Sunday, November 13, 2005

Weird Science: Syzygy


Don’t you want to be the first person to throw down this combination in a scrabble game, gloat and suck up over 100 points? I mean three letter y’s and one z, how rare is that?

It is pronounced (sizz-eh-jee) just in case you want to impress others orally as well as the scrabbley (okay, don’t try using that word during the game - I just made it up) types. You could, you know, just throw it into a casual conversation - maybe on a first date, while ordering coffee at the drive through, or when your Astrophysics’s professor asks you a question.

Um, then again, your Astrophysics professor will know what it means, so maybe try it on your Math teacher instead.

And you know what’s so cool? My WordPerfect spell checker didn’t even hick-up when I typed this word out.

What’s that? Oh, what does it mean?

Well, it’s really quite simple, so simple in fact I had to fluff out this piece and stall, because otherwise this post would be so short the picture would take up more space than my eloquent prose . . .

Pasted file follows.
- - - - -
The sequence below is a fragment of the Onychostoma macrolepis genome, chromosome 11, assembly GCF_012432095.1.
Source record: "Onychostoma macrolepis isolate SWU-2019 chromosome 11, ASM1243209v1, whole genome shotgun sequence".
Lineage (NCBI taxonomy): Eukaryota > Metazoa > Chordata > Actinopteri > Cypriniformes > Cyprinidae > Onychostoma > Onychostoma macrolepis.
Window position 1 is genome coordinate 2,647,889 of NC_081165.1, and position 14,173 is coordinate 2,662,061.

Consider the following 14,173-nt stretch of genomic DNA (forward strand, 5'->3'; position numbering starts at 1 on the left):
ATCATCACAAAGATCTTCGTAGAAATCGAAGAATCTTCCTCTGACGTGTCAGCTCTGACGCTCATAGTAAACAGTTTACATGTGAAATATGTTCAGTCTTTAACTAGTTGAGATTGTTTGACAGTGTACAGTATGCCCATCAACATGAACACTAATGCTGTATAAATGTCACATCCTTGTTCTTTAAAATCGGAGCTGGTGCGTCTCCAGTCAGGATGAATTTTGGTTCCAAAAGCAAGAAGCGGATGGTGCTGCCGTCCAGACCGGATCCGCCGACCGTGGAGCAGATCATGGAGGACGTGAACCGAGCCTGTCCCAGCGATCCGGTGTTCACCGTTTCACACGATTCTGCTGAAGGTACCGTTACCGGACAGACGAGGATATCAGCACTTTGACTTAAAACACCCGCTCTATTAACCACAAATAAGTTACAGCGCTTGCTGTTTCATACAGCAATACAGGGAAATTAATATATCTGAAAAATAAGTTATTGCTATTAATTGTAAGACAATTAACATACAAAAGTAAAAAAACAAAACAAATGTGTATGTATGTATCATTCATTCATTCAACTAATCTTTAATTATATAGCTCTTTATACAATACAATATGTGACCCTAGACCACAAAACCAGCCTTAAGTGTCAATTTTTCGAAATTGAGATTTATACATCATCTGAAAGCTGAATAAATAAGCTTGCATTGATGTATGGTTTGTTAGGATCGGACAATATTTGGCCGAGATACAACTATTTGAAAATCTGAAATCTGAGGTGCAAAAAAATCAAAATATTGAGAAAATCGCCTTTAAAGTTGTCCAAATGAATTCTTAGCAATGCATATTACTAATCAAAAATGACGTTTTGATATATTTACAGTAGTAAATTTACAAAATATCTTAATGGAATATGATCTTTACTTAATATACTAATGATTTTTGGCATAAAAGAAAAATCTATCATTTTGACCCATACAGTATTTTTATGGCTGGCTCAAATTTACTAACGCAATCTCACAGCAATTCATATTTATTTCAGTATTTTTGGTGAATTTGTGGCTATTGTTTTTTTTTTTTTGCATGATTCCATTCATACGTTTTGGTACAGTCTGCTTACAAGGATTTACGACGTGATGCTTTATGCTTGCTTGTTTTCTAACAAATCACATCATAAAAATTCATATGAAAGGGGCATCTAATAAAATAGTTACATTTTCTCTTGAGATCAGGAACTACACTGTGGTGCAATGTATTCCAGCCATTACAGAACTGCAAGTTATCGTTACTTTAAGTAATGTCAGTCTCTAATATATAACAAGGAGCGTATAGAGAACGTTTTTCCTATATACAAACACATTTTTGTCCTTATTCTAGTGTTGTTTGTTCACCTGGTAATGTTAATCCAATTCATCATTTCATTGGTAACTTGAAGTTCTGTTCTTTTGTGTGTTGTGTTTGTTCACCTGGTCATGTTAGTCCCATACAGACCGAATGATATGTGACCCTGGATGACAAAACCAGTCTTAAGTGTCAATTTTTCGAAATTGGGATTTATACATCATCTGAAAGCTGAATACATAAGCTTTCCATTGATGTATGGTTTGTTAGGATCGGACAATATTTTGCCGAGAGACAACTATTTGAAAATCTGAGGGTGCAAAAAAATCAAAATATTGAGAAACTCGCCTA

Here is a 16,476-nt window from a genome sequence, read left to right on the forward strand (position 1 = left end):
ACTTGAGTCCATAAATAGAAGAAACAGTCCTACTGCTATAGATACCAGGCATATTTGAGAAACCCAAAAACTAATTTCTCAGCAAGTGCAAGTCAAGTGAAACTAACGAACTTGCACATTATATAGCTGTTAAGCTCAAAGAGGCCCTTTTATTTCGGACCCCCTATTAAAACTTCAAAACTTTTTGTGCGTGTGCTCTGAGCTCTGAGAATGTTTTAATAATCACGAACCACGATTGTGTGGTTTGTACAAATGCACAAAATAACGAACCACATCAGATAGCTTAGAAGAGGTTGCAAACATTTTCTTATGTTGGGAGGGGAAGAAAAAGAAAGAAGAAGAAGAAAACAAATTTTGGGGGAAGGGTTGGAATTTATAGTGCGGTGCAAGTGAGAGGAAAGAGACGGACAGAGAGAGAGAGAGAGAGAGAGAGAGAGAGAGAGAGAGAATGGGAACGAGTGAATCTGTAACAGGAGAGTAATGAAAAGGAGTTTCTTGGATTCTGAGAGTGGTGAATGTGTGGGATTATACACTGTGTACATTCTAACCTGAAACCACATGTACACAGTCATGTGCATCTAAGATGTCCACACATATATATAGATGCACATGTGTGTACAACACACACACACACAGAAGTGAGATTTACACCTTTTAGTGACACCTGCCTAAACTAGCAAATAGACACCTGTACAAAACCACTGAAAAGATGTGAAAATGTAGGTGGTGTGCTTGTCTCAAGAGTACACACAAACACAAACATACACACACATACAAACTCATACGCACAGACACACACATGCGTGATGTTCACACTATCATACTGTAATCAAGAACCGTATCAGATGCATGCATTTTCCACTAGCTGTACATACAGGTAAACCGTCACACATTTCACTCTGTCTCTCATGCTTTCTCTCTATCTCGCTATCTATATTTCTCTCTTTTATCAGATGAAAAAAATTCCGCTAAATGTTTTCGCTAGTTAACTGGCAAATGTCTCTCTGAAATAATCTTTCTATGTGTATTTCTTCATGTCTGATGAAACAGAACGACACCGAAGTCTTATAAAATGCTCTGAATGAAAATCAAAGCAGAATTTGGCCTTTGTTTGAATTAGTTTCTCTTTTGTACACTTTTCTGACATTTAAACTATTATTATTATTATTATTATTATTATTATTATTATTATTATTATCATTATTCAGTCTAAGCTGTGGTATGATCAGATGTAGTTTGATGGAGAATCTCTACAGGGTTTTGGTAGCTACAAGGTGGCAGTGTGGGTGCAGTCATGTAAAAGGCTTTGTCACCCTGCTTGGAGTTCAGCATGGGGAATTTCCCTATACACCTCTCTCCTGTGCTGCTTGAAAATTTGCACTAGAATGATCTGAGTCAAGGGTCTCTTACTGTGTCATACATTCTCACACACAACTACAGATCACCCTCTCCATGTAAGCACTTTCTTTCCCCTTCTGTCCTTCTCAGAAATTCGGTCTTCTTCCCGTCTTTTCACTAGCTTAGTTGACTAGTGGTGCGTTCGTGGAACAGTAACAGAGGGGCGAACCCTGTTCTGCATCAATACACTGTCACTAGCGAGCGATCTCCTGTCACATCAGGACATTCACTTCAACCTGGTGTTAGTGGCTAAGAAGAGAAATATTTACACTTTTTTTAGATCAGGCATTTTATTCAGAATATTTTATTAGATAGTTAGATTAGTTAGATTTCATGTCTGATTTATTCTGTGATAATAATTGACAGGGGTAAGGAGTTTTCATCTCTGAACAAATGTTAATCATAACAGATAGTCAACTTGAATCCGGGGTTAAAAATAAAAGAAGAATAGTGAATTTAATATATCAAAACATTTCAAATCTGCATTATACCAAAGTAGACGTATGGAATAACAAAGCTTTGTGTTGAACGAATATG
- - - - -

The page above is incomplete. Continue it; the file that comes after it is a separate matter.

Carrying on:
Hey that was a pretty good eye roll - worthy of the late Marty Feldman.

Okay, you’ve waited long enough.

It means a configuration of three celestial bodies which lie together in a straight line.

One such configuration would be the Sun, Earth and the Moon during a solar eclipse.

I know, the word itself is much neater than it’s meaning.

Oh, and one little tidbit more (fluffing out the piece as it were). If the Moon is on the other side of the Earth during a syzygy between the Earth, Sun and Moon, it is called an opposition.

But that word, unless placed extremely well, won’t bag you as many points as syzygy.

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